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Long Stick
Notes on Sparring with Heavy 30 to 36 inch Sticks
© 2018 James LaFond
For maximum mobility work, which I like to place at the end of a session, we [Erique & I] have chosen to use the heaviest longer sticks to finish our training sessions.
To end a session in “YoYo” mode, going from extreme hand weapon range to shoulder-to-shoulder binds, which is the type of ranging required of most survival encounters, where you either need to close or separate or both.
To pick up the heavy sticks after a high level of control has been honed by light sparring with light and moderate weight sticks.
To work the body and legs and go beyond hand failure. The heavier stick will be used like a war club for looping, slashing and fluid wrist breaking redondos.
With a 31 inch stick, try using it in your dominant hand without a butt, with the bottom of the stick not protruding from the bottom of your fist. When that hand gets tired pass it to a standard grip with a fist length below the bottom of the hand, which allows for free flow of passing from hand to hand so that you can work both sides and push your legs past hand failure. Try keeping these two different grips while doing double stick, with the saber-gripped stick in the dominant hand providing your long-reaching power shot, and the choked-up grip in the weak hand dedicated to defensive beats, shielding and using the butt to effect rakes and binds.
Remember to slash as often as possible and only do low commitment strokes as defensive beats or high-to-low head shots.
Move in the direction of the stroking stick as much as possible. Assist this by looping after a missed or beaten stroke and altering your stroke by vectoring along the same line.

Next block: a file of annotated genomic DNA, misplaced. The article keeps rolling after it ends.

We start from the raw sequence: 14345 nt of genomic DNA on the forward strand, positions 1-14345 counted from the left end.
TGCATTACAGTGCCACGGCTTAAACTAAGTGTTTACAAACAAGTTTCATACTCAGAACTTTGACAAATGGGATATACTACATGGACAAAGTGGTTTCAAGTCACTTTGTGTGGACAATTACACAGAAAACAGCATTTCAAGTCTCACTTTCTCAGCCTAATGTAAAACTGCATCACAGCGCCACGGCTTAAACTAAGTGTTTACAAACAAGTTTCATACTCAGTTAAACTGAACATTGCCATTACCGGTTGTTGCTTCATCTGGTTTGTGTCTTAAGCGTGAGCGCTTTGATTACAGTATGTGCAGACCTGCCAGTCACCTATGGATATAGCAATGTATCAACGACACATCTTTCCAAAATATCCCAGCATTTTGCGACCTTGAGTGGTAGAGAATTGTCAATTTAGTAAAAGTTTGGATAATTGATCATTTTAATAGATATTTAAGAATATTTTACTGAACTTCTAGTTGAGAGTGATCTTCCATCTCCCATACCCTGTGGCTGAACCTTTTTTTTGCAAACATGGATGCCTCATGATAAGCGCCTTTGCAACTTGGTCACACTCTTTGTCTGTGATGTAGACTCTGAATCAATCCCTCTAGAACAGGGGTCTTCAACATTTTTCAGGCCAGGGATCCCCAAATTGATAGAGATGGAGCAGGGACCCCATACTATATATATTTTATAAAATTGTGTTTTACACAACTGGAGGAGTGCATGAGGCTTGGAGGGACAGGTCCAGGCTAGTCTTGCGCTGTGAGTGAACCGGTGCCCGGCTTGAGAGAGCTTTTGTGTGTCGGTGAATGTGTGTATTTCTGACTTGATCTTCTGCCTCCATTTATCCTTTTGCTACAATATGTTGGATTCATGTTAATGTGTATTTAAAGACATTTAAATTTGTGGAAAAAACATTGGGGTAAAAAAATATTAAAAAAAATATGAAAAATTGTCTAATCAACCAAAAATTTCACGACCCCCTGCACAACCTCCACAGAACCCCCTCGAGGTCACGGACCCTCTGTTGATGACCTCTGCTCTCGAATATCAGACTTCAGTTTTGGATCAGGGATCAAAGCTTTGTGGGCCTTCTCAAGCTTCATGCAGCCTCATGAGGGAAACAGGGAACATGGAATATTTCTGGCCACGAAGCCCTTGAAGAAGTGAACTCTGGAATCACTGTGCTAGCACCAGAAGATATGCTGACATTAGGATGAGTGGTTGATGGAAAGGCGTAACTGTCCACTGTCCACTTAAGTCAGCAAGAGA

Level-changing with the stick is not same side unless this is double stick, which is really a conditioning set and does not represent a realistic survival situation. Unlike boxing, where we level change our punches on the same side, for instance hitting the body to get that hand to drop and then going over to the ear, slash low and the high with power by attacking from one side and then recovering with a rising stroke. High low level changes are best done with the looping double stroke along the same line of motion but changing level by cutting from lateral to diagonal and perhaps taking a hand as a target after his stick beats your headshot.
Use a slow hand and the widest triangle steps you can manage.
This is the method we have developed for fighting with heavy canes, first on posts and bags and now with longer sticks of heavy girth. One soon finds out that the expansive foot work and increased engagement of the shoulder and core muscles makes this a demanding cardio round and reminds us that effectively using a heavy cane or long stick against more than one assailant is a more physical task than most who need a cane for everyday mobility will be able to pull off.
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